GA, Buddhism and the Romantics
Ian Dennis, University of Ottawa, Canada

What GA has perhaps most saliently offered students of Romanticism is a way of understanding and analysing the nexus of desire and the aesthetic—hypothesizing a common human experience of these two phenomena and delineating with precision, tracing but limiting, that which cannot and should not be expressed other than as paradox.

In The Philosophy of Desire in the Buddhist Pali Canon (2005) David Webster, in common with many commentators on Buddhism, stresses its pragmatic character, and speaks of it teaching its devotees how they "might become more skilled practitioners of wanting" ( 145). Generative anthropologists may well hear in this rather resonant phrase the human project writ large—certainly the project of any and all of us who seek, who entertain the possibility of human progress. The greatest of all human inventions, the sign, is very precisely a praxis of safer and more productive wanting, a means of accommodating ever more wanting, and more having. More having and more wanting, of course, are not really the terms in which Buddhism’s teachings have typically been framed, to say the least, and to seek to grasp just what kinds of skills Buddhism might be offering is to ask, in effect, whether it can co-exist with, let alone contribute to the ethical development of modernity .

For all its resistance to the market world’s preoccupation with selfhood and identity, though, might there indeed be ways in which Buddhism’s vision of aesthetic contemplation, the posture it offers its practitioners, models an accommodation with modernity-- through ostensible or paradoxical denial-- similar or parallel to that provided by the market defiance or "constitutive hypocrisy" (as Eric Gans calls it) of Romanticism?

Generative Anthropology in the Cosmic Realms of the Mahabharata
Magdalena Złocka-Dąbrowska,
Cardinal Stefan Wyszynski University, Warsaw, Poland

The objective of the paper is to discuss Eric Gans’ views on Generative Anthropology with reference to the Mahabharata - the great Sanskrit epic of the Bhārata dynasty. The Mahabharata offers one of the first instances of theorizing about "just war", illustrating many of the standards that could be debated according to Gans’s universal claims. My analysis will set out from George Dumézil’s studies, whose whole massive output can be taken as a stream of debating language and violence in reference to scenic imagination, including the Mahabharata. I assume that the Mahabharata, viewed as the essence of the Veda, constitutes a cumulative collection of stories, poems and legends which became an example of never-ending series of originary events, mimetic rivalry, destruction of a victim into sparagmos and verbal deferral narratives - all creating essential parts of different aspects of the originary scene. The supernatural beings, divinities, demons and heroes are staged in mythical performances as an "aide-mémoire" of the scenic scenario incarnated in Brahma’s order, as a cognitive constancy of human being. In analyzing Dumézil’s review of this Indian textual tradition one visualizes Gans’ "scenic imagination" present in this cosmic universe from its beginnings.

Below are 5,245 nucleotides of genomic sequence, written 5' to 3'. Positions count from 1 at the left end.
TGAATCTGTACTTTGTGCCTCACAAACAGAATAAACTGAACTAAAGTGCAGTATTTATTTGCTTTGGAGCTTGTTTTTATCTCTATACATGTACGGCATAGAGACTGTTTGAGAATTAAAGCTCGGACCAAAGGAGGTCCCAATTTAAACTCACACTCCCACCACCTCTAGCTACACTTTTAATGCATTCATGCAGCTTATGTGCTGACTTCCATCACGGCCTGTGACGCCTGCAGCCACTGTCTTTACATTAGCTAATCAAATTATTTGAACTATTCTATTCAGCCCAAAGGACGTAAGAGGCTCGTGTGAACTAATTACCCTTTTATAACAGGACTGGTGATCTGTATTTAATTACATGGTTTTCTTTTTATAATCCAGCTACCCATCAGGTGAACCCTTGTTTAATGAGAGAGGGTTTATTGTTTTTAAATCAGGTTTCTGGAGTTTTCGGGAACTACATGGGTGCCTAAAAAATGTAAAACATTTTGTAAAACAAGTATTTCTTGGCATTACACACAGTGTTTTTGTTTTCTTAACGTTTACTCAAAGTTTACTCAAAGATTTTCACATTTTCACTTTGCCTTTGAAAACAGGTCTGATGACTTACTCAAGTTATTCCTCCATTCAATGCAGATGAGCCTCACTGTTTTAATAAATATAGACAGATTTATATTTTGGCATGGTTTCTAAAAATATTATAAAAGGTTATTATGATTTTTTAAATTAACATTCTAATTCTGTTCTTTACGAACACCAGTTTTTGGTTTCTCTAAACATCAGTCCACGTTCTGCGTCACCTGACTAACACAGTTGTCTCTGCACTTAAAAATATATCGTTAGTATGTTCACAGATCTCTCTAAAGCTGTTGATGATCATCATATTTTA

2:45-4:15 Session 7: Comparative Literature, Religion, and Mimetic Anthropology

Beethoven's Music and Dostoyevsky's Themes: A Curious Mix in A Clockwork Orange
Izumi Dryden and Laurence Dryden, Associates, Institute for the Study of Christian Culture

The best known novel by the twentieth-century British writer and composer Anthony Burgess may be A Clockwork Orange (1962), which remains controversial largely because of its problematic adaptation to a film of the same title (1971) directed by Stanley Kubrick.

As the title of our presentation suggests, Burgess structured his novel with references to Beethoven, his favorite composer, and to Dostoyevsky, whose novel Crime and Punishment Burgess read while preparing to write A Clockwork Orange. Burgess’s preoccupations with the importance of free will in choosing between good and evil resonate within his 1962 novel and indeed throughout much his corpus.

Today we wish to examine the dynamics of these and other cultural elements in Burgess’s novel in relation to René Girard’s study of Dostoyevsky, Resurrection from the Underground.

How to Read Religious Poems Anthropoetically (Using Examples from Gerard Manley Hopkins and Kobayashi Issa)
Edmond Wright, Independent Scholar, Cambridge, The United Kindgdom

In my 2015 paper at the GASC conference I analysed Wordsworth’s Immortality Ode from an anthropoetic point of view. I was inevitably led to trace the source of its justification of immortality beyond its immediate commitment to a divine origin. The reconstruction — if I may call it that, since it is crucially not a deconstruction — attempted to present a justification that retained the power of Wordsworth’s poem, even enhance it for our time, without falling into the trap awaiting that kind of atheist who is unwilling to search in such religious utterance for a motivation we can share without any danger of superstition. There is therefore a key challenge in turning the same spotlight upon so manifestly religious poet as Gerard Manley Hopkins, particularly as he foregrounds his own theological bases in his poems. Specifically there will be an analysis of his notions of ‘inscape’ and ‘instress’, with the sonnet ‘As kingfishers catch fire’ as the prime example. To conclude, the focus will pass to a single haiku written by Kobayashi Issa, one which embodies in the abundance of its ambiguity a parallel power.

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Last revised: June 11, 2016